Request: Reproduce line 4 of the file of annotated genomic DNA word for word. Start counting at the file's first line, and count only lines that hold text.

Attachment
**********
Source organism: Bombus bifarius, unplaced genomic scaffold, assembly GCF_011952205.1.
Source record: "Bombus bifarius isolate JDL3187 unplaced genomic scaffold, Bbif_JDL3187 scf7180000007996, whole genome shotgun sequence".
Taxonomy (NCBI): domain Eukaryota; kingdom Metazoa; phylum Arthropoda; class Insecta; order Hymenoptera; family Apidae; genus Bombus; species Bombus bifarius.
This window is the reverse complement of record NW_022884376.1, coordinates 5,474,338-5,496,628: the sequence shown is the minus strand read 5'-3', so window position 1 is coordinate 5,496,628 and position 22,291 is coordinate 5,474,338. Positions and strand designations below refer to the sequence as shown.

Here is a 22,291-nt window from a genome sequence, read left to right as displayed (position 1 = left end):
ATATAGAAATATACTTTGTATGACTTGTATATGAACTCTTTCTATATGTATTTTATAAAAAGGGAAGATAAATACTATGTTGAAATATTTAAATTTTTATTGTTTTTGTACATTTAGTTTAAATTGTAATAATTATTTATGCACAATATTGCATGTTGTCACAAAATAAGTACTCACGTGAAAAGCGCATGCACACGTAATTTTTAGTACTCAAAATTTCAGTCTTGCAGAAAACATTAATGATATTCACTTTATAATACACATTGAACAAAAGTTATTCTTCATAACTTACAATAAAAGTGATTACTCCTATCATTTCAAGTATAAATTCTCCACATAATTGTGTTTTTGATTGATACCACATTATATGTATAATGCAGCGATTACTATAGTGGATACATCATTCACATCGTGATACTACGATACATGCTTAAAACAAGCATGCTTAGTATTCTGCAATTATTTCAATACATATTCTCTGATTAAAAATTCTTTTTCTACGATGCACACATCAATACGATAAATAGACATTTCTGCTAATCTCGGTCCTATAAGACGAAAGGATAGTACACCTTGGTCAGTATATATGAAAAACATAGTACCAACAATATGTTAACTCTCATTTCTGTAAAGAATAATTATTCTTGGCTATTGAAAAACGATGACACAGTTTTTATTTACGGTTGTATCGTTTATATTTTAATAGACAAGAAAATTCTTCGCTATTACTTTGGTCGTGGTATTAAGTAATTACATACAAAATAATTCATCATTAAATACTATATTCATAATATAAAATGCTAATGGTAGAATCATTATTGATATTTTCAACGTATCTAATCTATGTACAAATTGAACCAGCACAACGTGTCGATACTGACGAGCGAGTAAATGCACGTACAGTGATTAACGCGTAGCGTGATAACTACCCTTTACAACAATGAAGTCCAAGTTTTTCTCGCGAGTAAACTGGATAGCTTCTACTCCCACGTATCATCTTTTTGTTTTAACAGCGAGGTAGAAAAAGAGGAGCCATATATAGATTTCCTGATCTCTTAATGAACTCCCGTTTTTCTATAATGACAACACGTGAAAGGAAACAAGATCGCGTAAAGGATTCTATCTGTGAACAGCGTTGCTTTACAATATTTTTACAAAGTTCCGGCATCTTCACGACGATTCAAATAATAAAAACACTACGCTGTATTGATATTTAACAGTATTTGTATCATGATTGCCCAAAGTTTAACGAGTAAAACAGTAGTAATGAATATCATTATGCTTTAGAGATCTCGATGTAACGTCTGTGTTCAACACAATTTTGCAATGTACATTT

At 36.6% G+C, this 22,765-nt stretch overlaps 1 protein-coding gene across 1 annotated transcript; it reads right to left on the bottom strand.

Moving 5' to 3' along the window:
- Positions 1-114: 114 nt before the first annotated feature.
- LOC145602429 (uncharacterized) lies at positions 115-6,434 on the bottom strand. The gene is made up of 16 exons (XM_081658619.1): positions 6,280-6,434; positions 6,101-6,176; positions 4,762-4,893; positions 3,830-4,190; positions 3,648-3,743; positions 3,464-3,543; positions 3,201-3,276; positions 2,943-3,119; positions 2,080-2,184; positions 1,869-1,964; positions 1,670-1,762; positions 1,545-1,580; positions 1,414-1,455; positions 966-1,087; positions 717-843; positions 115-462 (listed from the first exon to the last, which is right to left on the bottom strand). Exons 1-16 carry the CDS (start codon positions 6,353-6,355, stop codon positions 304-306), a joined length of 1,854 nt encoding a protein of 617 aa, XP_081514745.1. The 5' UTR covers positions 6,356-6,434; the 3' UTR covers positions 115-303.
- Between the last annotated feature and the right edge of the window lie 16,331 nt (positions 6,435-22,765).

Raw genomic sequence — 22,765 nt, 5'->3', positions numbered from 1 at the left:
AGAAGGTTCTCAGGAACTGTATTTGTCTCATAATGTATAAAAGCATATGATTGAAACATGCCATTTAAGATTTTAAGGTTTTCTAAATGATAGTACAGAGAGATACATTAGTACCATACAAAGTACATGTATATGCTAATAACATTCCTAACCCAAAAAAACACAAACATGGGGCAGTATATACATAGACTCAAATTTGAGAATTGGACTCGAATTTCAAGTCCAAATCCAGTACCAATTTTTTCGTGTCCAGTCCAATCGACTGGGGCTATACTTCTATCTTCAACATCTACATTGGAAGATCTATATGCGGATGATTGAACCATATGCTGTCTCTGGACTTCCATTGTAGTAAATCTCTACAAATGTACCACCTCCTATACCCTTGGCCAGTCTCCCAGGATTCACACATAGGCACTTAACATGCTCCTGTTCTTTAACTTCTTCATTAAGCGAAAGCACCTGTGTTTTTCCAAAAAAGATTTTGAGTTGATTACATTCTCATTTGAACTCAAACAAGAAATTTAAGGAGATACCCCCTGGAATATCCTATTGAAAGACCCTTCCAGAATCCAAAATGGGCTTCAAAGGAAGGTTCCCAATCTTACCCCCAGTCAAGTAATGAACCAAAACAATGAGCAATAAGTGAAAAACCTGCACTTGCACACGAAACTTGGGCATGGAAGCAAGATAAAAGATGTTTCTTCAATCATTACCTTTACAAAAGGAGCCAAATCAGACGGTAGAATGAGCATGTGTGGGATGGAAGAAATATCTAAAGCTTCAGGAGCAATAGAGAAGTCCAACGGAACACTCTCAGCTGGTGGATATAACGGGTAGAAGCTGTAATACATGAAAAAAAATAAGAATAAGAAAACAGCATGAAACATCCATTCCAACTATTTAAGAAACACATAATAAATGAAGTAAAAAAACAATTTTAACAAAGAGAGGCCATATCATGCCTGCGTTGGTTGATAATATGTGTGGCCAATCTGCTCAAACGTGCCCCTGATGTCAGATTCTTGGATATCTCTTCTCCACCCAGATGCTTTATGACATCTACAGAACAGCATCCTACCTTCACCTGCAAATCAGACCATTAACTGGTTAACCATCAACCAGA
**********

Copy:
This window is the reverse complement of record NW_022884376.1, coordinates 5,474,338-5,496,628: the sequence shown is the minus strand read 5'-3', so window position 1 is coordinate 5,496,628 and position 22,291 is coordinate 5,474,338. Positions and strand designations below refer to the sequence as shown.